The 4 Disciplines of Execution

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It’s one thing to come up with a good idea and a strategy to deliver but to execute the strategy is a different ball game. This article takes a look at how to implement the 4 Disciplines of Execution [1] in project management. The disciplines are guidelines to assist with the execution of a projects strategy. Strategies and methods can easily change while it is more difficult to affect behaviours. Human behaviour is a key factor behind the complexity of undertaking a project [2]. If you want to take on a task you have never done before, you might also have to do things you have never done before. The authors of the 4 Disciplines of Execution refer to the whirlwind to be the greatest enemy of execution. The whirlwind is describes as “the massive amount of energy that’s necessary just to keep your operation going on a day-to-day basis”. The disciplines protect the execution of a project from the chaos of the whirlwind.

This article will introduce and provide context to 4DX. Listing down each discipline: Focus on your WIG, Act on the Lead Measures, Put up a Scoreboard and Cadence of Accountability. Explaining them, how they are applied and how they might be beneficial working with projects. Finally the limitations of the tool will be addressed.

Big Idea

Strategy and Execution

In real life project managers can influence two things when it comes to providing results. The strategy and the execution of that strategy. One of the most common reasons for limited success of organizations is the inability to execute their corporate strategy [3]. To come up with a plan is considered the easy part but how to follow through that plan and get people on board has proven difficult. The ability to be able to execute strategy is critical when it comes to creating value for the organization. There are few concrete approached to execute and it has been proven very difficult to develop such an approach. There are countless reason behind these difficulties. One of them being the human factor and the behaviour of the people of the organization [3]. For many projects it is required that staff change their behaviour. People react differently towards change and it can be hard to get them to cooperate. But more is needed. The real problem is getting them to commit fully towards the project. Bain & Company conducted a study on organizational change and reported these findings: “About 65 percent of initiatives required significant behavioural change on the part of front-line employees – something that managers often fail to consider or plan for in advance” [4].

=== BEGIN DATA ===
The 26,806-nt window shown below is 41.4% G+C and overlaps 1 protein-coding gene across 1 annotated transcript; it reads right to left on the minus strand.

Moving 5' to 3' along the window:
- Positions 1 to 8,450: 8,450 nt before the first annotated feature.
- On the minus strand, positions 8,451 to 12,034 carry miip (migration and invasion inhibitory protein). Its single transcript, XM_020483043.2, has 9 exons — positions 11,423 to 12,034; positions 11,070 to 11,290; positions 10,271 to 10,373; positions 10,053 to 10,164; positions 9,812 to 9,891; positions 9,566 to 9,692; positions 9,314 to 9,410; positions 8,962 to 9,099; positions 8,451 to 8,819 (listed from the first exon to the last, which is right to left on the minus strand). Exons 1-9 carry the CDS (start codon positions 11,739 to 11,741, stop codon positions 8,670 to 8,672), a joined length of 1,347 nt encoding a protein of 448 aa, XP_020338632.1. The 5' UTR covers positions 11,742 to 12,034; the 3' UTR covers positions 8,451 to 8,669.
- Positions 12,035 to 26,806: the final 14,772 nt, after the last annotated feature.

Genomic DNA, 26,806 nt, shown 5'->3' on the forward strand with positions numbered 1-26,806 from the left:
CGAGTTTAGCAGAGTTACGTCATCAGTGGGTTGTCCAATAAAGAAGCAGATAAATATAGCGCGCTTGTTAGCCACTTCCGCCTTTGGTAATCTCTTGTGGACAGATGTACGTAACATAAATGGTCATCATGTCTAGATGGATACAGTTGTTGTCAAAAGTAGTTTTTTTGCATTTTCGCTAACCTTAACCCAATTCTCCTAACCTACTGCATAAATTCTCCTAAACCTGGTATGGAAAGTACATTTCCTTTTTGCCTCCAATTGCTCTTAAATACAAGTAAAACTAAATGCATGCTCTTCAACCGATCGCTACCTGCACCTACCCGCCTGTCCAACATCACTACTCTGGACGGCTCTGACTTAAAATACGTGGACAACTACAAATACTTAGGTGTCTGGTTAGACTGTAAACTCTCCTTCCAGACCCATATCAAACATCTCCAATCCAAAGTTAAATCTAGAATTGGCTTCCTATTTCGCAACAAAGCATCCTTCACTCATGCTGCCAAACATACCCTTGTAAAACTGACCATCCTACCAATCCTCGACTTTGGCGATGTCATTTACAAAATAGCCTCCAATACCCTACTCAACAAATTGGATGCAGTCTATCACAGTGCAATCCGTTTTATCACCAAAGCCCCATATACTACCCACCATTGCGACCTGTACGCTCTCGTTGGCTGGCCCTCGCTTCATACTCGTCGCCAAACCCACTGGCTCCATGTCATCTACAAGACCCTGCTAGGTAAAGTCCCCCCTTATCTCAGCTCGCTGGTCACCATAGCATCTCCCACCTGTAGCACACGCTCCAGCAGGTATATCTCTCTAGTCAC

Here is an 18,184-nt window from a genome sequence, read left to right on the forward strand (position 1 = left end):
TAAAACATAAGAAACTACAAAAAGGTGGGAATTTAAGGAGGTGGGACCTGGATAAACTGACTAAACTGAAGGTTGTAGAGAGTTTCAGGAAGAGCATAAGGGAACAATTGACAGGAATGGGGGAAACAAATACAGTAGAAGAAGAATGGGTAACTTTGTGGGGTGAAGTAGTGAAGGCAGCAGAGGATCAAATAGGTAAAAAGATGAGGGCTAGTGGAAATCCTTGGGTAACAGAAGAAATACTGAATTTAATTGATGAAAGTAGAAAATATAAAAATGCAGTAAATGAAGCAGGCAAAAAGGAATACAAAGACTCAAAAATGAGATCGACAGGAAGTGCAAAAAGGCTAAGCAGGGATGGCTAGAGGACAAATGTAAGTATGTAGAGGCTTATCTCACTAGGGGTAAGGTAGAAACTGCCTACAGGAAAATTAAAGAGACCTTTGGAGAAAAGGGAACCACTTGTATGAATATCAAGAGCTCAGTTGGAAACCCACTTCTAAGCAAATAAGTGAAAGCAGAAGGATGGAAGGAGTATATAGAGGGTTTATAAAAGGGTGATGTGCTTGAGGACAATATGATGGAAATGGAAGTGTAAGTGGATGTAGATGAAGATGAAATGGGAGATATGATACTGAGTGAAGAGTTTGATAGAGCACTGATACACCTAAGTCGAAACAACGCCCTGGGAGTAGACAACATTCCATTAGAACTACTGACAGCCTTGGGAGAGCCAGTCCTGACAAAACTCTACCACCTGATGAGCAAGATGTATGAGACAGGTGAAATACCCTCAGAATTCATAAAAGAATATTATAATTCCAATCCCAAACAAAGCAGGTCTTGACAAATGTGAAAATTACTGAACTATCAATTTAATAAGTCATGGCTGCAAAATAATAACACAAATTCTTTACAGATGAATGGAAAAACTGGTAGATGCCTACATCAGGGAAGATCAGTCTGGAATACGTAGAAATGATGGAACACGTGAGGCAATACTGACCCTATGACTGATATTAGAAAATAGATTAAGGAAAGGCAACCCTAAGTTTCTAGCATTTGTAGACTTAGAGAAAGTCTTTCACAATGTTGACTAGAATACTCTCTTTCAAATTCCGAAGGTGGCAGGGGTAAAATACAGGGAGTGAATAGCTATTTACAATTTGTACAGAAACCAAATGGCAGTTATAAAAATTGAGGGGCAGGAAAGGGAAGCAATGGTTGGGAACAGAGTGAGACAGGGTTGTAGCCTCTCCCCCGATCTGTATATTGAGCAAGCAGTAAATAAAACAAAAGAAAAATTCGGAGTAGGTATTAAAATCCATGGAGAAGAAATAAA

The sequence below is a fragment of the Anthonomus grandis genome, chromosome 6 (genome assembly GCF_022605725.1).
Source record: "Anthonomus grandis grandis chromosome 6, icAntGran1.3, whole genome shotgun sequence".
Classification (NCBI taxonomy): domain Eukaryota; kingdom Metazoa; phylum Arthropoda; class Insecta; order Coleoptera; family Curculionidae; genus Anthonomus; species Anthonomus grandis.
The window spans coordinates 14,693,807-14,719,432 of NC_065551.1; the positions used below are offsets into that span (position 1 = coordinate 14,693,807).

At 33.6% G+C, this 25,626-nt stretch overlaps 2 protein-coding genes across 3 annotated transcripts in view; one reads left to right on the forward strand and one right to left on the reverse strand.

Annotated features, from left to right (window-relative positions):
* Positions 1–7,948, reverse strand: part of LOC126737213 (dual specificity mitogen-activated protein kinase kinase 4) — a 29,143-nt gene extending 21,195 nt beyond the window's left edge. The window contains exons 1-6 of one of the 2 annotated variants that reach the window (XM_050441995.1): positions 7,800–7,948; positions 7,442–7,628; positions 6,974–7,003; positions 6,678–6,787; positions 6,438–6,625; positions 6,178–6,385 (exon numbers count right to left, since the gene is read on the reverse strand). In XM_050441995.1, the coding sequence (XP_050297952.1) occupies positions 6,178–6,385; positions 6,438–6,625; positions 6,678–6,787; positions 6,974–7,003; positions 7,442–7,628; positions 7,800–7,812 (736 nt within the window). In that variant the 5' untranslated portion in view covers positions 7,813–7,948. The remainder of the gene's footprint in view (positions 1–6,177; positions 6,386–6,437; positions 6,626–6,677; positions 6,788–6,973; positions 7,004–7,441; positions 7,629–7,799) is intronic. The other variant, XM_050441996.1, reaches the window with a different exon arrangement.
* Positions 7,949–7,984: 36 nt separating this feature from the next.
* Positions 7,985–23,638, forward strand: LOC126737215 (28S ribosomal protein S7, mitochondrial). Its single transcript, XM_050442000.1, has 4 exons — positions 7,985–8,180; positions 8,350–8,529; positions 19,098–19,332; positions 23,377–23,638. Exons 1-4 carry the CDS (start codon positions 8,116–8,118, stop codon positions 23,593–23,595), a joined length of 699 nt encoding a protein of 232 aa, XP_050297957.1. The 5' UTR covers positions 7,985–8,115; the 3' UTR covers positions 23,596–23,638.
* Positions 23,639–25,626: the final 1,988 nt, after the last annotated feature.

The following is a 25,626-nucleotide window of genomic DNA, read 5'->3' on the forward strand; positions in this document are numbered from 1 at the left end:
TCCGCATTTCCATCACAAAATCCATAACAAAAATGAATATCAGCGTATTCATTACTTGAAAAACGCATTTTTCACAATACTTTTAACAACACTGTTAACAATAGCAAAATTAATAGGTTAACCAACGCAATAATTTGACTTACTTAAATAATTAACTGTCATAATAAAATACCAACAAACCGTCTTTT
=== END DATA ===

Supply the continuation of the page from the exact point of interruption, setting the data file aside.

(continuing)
The Real Problem

The authors of the book The 4 Disciplines of Execution carried out various studies to find out why execution was such a big problem and came to the realization that clarity of the objective was lacking for a big portion of staff in various organizations. The distance from those who created the objective and strategy of organization and those who are supposed to act on those ideas had a big affect on the clarity. Another problem was a lack of commitment towards the organizations goals for those who actually knew them. It was also clear that staff were not held accountable for achieving these goals. Of several reason why execution is so inconsistent these stood out [1]. According to the PMBOK guide [2] the project manager and their team should have knowledge and be able to explain all of these aspect mentioned above. So what is the real reason behind these problems?

The Whirlwind

The real reason is your job. The whirlwind of day to day obligations and what is needed to be done on a daily basis so that the business can run properly. This is what is considered the main villain of execution. It is easy to imagine that if an organization is working towards unclear or many goals that it can get swallowed up and side-lined by the whirlwind. There are problems with leaders to distinguish between the whirlwind and strategic goals. For the organization to survive it needs both. The two will always fight for the time and energy of the staff. The whirlwind being more urgent tends to have the upper hand in that battle. While the goals set be the organization are still important, urgent beats important. To be clear the whirlwind is not a bad thing. On the contrary it is what keep a organization running. It is however the main distraction of execution. So employees might not after all lack the ambition of carrying out the goals of an organization, they are just trying to survive in the whirlwind.